EastWest Records, 1995

REVIEW BY: Alfredo Narvaez


While we wait for the next AC/DC album, I thought it would be nice to check out the last album put out by the Aussie troublemakers. (Hopefully, we'll see that new album before '99.)

Anyhow, after the success of The Razor's Edge and AC/DC Live, the band had somewhat disappeared from the landscape of rock 'n' roll. While my_heart_sings_the_harmony_web_ad_alt_250 The Razor's Edge had been much a product of the times, the band decided that the next album would touch back on their earliest times and albums. So the band called on mega-producer Rick Rubin (who's produced everyone from the Beastie Boys to Nine Inch Nails) to helm the production of Ballbreaker.

The album kicks off with the catchy "Hard As A Rock." The song was proof that AC/DC was still much the same band that it had always been - right down to the wrongly-believed misogynistic lyrics. Following it was the just-as-catchy "Cover You In Oil." This song is a perfect example of AC/DC's use of double-entendres. The song is about making an oil painting of a girl - "covering" the girl's body in oil. But that may mean more than one thing - after all, what picture are they drawing?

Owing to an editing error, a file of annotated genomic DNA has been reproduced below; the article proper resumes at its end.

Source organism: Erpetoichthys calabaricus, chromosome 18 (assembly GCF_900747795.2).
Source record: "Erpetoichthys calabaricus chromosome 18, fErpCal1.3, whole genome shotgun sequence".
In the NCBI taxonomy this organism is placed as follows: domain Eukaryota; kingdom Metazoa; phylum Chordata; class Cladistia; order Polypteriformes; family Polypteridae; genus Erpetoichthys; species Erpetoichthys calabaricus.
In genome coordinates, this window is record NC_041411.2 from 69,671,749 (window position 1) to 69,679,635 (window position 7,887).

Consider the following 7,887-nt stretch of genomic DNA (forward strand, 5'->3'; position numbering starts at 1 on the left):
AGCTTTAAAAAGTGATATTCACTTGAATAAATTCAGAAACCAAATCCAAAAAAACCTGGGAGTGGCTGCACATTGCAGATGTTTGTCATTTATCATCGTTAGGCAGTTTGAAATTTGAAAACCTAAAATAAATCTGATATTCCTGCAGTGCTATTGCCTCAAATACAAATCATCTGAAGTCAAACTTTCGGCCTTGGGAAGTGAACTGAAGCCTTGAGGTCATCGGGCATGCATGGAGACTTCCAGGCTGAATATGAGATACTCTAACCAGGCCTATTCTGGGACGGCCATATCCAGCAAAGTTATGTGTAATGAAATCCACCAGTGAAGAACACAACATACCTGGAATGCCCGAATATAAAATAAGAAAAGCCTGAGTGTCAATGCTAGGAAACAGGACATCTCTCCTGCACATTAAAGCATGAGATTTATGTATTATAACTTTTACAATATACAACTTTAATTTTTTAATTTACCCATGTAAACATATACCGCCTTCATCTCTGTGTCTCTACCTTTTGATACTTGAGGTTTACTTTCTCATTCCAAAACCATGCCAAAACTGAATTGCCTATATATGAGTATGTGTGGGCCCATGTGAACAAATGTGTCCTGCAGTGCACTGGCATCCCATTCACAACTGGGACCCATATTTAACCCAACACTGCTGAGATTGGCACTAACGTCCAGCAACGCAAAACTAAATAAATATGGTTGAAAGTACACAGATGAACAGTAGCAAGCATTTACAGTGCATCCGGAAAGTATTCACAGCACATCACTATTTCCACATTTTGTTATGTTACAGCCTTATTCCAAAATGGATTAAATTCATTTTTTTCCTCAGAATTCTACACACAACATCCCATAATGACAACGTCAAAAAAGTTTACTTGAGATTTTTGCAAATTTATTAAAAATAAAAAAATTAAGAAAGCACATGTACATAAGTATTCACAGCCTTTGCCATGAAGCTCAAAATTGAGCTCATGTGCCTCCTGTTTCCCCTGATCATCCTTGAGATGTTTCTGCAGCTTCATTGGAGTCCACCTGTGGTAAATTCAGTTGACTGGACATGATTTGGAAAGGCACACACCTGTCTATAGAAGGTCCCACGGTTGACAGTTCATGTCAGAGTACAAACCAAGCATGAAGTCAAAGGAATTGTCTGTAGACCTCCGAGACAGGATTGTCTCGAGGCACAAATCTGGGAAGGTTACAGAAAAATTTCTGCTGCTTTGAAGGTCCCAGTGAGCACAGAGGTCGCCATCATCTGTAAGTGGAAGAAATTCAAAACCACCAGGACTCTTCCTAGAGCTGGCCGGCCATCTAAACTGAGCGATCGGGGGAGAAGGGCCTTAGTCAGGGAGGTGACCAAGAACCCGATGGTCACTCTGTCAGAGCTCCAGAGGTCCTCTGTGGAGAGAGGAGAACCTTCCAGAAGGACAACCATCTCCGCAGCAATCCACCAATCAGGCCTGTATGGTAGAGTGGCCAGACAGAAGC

Hooks and riffs galore are to be found here. From the mean crunch of "The Furor" to the blooze of "Boogie Man," the band is in top form here. The grooves are improved by the return of former drummer Phil Rudd - who left after the Flick Of The Switch sessions. Other anthems include "The Honey Roll," "Caught With Your Pants Down" (for which I always picture Marv Albert and Hugh Grant) and the title track.

Add to that a bit of seriousness that's brought by the songs "Burnin' Alive" and "Hail Caesar" - who would have thought that AC/DC would ever stick a message in one of their songs??? (What do I mean? For example, "Burnin' Alive" is about the mess at Waco. See if you can't catch the references.)

OK, you're saying. What's wrong with THIS album? Well, very little. The biggest problem with it is Rubin's production. While Harry Vanda and George Young's production in the early AC/DC albums was lo-fi, but allowed the full power of the band to come through, Rubin's production is empty and shallow.

Other than that, you can take this album to the bank. Now, where is that NEW album??????

Rating: A-

User Rating: B+



© 1998 Alfredo Narvaez and The Daily Vault. All rights reserved. Review or any portion may not be reproduced without written permission. Cover art is the intellectual property of EastWest Records, and is used for informational purposes only.